1. I’m grateful for your honesty and for your determination to heal. We’re with you…

  6. Life Without Baby

    Am currently jumping up and down yelling “Brava!” but once I’ve calmed down (and reposted this) I’ll come back to answer your VERY important question.

    I’m so pleased you’ve decided to step up to this project. I know you will be an incredible force to see this project through. Well done, you.

    1. I am eager to hear your thoughts, Lisa — here and this weekend!

  7. What’s have been my experience with infertility?
    What amazing question! I have been thinking about it all day.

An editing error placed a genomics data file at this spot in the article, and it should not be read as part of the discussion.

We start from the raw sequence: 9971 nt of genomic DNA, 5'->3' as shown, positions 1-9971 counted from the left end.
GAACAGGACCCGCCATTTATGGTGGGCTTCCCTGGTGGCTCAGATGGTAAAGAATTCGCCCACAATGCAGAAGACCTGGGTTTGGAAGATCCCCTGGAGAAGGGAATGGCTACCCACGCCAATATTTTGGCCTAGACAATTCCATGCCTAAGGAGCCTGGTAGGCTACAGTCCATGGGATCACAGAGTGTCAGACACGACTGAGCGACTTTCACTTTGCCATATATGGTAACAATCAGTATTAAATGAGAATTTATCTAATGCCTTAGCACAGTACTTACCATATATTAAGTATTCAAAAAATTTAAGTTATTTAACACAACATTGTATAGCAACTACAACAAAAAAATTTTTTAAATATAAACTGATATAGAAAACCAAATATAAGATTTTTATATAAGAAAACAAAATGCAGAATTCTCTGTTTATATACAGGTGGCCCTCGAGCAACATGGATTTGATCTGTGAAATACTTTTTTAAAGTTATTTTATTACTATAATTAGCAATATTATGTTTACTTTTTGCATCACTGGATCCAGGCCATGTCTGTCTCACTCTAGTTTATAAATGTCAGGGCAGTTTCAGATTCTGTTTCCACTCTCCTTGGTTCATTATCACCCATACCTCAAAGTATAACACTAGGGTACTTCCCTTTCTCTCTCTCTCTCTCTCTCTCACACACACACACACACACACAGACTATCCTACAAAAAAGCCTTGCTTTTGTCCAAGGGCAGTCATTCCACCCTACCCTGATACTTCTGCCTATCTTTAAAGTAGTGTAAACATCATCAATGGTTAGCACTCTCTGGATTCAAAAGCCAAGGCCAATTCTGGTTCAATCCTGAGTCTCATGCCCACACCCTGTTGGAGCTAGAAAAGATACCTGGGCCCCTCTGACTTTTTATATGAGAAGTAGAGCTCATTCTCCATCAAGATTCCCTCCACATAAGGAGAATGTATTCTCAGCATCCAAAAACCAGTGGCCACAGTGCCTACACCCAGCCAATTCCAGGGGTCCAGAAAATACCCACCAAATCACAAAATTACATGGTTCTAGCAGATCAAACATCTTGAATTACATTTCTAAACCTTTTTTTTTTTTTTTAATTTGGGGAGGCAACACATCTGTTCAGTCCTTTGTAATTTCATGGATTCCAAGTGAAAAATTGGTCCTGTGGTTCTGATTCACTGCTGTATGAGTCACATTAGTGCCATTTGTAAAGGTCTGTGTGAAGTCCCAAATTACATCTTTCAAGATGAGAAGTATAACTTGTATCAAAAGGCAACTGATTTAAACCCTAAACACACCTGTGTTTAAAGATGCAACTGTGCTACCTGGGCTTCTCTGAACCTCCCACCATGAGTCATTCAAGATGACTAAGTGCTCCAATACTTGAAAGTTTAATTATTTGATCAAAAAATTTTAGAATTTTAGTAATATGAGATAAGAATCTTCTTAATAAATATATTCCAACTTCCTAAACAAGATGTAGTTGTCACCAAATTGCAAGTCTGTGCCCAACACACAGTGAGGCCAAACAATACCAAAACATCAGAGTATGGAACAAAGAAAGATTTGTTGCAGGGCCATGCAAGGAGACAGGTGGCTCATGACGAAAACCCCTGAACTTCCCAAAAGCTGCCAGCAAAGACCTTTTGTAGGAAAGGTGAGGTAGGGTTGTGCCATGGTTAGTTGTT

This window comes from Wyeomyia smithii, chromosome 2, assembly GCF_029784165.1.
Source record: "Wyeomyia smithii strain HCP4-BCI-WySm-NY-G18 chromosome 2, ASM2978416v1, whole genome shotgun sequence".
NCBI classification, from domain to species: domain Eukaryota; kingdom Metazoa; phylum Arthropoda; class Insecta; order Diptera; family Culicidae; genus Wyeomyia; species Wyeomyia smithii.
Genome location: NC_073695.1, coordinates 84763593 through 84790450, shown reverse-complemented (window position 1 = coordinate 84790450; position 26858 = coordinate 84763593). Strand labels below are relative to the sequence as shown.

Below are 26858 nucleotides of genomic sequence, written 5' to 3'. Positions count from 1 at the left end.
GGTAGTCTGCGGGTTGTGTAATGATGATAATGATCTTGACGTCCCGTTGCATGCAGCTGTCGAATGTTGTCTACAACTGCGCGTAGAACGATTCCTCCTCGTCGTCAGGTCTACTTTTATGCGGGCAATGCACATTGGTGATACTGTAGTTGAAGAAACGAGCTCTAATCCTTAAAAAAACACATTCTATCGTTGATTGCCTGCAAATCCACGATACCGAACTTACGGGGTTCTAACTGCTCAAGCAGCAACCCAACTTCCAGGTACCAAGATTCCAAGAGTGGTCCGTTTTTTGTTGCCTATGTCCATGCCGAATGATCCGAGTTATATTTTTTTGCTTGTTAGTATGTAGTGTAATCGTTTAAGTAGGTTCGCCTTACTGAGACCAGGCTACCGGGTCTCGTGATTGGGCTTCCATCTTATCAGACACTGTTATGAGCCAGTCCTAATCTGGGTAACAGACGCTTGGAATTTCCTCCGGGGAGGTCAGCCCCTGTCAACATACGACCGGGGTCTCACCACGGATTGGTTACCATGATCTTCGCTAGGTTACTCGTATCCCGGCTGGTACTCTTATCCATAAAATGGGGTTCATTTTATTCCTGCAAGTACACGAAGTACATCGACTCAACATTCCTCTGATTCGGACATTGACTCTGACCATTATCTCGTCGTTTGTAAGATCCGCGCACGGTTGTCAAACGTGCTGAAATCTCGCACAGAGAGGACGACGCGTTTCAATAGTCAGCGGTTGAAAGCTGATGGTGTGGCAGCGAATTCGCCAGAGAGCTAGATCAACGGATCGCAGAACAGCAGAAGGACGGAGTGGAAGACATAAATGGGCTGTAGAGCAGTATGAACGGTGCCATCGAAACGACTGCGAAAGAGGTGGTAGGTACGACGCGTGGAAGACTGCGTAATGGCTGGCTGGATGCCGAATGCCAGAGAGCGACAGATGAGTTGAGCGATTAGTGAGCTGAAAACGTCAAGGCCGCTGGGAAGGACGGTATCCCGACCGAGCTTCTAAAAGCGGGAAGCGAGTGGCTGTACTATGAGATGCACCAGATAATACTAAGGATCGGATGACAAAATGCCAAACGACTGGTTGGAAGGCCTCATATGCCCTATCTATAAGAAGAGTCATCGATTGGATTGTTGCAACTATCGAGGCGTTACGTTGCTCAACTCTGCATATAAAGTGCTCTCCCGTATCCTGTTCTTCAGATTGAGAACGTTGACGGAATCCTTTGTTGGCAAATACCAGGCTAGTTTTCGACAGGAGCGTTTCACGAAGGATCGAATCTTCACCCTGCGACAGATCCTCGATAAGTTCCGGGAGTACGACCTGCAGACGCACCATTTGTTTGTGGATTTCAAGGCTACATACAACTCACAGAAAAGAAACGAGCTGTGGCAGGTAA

Definitely, it has changed the personal dreams about our family. My husband and I got married 12 years ago, in those times we dreamt about those beautiful girls and handsome boys we will have one day. Well, those kids never arrived. “Unexplained infertility” was a new word that gets into our daily vocabulary. It’s important to note that we belong a catholic community where all marriages (including us) are openly pro-life or pro-family (I don’t know exactly how to say it in English). That year when we got married, there were 10 couples getting married. And suddenly, babies started to arrive (that was the natural path, wasn’t it?). Well, it started our “personal journey as a family-of-two”. I have faced all kind of comments and questions: When do you get pregnant? What are you waiting for? I’ll be praying for you to get pregnant (countless times). Why don’t you adopt? It’s not a selfish attitude your final decision. However, we have learnt to face this. Now, we just smile and say, thanks; or well, maybe it’s not God’s will for us. But, for me the hardest part is to know that my parents don’t have grandchildren because of me. I know that they desire them as much as us. Thanks God, they don’t pressure on us; but I see how they talk about their friends’ grandchildren. Up to this moment, my eyes fill with tears when I write this. They have done a lot for me, and I felt the “obligation” to give them some happiness in their old ages. I’m on my way to overcome this, but maybe it will be there forever and ever, that feeling of “guilty” (some days stronger than others). I hope my little sister can give them this blessing, but if not…